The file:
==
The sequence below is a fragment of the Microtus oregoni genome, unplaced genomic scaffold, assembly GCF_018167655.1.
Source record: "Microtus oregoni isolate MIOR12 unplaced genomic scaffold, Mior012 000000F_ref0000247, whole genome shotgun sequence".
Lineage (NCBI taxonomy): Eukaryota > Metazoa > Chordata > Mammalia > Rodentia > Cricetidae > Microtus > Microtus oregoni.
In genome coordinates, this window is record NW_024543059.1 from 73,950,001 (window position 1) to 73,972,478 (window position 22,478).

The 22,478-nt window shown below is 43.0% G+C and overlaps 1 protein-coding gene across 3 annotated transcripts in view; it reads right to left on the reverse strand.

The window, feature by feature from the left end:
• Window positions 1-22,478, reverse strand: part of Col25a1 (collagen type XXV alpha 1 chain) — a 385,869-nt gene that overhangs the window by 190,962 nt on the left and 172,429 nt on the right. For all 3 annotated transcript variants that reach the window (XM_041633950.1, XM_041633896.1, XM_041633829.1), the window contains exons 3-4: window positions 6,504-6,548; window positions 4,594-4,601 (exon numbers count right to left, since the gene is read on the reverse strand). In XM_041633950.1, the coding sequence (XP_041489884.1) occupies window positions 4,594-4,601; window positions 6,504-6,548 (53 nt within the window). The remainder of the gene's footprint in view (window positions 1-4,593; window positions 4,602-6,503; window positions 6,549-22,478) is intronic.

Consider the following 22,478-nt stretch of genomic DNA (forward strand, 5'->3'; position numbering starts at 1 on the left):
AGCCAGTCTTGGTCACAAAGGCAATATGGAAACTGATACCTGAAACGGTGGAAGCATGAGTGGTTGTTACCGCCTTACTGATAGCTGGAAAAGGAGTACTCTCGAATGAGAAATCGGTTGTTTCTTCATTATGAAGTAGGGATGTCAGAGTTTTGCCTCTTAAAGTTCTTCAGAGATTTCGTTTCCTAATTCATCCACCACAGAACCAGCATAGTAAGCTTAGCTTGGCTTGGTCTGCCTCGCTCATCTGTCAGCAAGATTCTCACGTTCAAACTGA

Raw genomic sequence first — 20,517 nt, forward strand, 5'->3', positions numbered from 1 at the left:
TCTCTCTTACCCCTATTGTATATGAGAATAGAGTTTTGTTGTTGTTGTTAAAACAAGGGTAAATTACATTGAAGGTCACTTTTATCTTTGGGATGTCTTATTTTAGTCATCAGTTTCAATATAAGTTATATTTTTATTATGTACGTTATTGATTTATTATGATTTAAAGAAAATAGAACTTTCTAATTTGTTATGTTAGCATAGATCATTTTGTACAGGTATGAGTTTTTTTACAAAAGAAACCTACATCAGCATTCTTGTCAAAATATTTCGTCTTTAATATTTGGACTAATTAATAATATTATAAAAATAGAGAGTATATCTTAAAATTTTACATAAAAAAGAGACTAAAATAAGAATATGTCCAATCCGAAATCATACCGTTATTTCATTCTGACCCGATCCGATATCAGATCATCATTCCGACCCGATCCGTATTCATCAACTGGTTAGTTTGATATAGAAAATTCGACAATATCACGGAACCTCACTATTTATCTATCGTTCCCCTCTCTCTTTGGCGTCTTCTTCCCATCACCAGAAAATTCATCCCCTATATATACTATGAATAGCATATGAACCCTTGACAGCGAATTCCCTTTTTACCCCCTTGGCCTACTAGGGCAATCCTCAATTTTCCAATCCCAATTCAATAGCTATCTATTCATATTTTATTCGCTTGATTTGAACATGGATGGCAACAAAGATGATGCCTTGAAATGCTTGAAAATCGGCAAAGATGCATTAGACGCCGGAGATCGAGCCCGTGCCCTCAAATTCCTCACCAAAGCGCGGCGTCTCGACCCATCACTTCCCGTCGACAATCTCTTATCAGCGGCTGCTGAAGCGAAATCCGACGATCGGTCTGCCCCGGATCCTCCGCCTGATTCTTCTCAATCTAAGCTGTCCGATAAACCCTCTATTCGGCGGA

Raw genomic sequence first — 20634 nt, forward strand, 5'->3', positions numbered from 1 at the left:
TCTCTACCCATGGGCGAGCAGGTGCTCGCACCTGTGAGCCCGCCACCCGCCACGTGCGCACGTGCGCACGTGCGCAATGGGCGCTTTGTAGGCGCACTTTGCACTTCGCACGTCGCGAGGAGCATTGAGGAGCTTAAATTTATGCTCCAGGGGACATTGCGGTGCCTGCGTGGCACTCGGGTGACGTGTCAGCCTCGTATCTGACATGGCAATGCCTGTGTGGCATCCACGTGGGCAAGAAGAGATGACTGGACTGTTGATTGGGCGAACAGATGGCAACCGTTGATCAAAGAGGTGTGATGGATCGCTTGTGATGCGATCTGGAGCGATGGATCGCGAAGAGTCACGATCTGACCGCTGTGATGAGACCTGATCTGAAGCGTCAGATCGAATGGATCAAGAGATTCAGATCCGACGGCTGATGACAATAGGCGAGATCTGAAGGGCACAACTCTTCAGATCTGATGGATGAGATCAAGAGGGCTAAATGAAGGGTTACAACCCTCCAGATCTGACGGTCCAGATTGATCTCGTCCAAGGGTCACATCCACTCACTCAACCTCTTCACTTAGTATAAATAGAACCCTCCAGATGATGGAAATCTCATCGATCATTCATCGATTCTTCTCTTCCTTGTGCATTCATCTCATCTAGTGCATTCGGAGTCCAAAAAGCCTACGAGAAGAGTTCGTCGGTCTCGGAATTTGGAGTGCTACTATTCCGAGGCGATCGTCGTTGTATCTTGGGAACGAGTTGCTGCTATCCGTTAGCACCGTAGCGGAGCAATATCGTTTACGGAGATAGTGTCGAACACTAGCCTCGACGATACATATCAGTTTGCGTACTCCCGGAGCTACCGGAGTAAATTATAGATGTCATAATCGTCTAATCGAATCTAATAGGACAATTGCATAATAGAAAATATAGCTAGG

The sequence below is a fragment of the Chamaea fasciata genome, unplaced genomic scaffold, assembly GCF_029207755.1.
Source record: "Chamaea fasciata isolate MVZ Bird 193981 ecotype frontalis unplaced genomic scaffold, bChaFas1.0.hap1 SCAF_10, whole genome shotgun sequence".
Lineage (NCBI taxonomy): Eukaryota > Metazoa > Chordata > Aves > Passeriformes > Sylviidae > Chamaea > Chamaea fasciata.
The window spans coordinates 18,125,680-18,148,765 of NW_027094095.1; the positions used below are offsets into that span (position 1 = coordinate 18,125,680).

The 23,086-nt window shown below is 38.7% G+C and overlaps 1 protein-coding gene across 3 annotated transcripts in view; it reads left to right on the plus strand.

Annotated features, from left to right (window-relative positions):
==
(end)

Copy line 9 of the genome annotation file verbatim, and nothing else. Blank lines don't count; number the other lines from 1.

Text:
AGCCAGTCTTGGTCACAAAGGCAATATGGAAACTGATACCTGAAACGGTGGAAGCATGAGTGGTTGTTACCGCCTTACTGATAGCTGGAAAAGGAGTACTCTCGAATGAGAAATCGGTTGTTTCTTCATTATGAAGTAGGGATGTCAGAGTTTTGCCTCTTAAAGTTCTTCAGAGATTTCGTTTCCTAATTCATCCACCACAGAACCAGCATAGTAAGCTTAGCTTGGCTTGGTCTGCCTCGCTCATCTGTCAGCAAGATTCTCACGTTCAAACTGA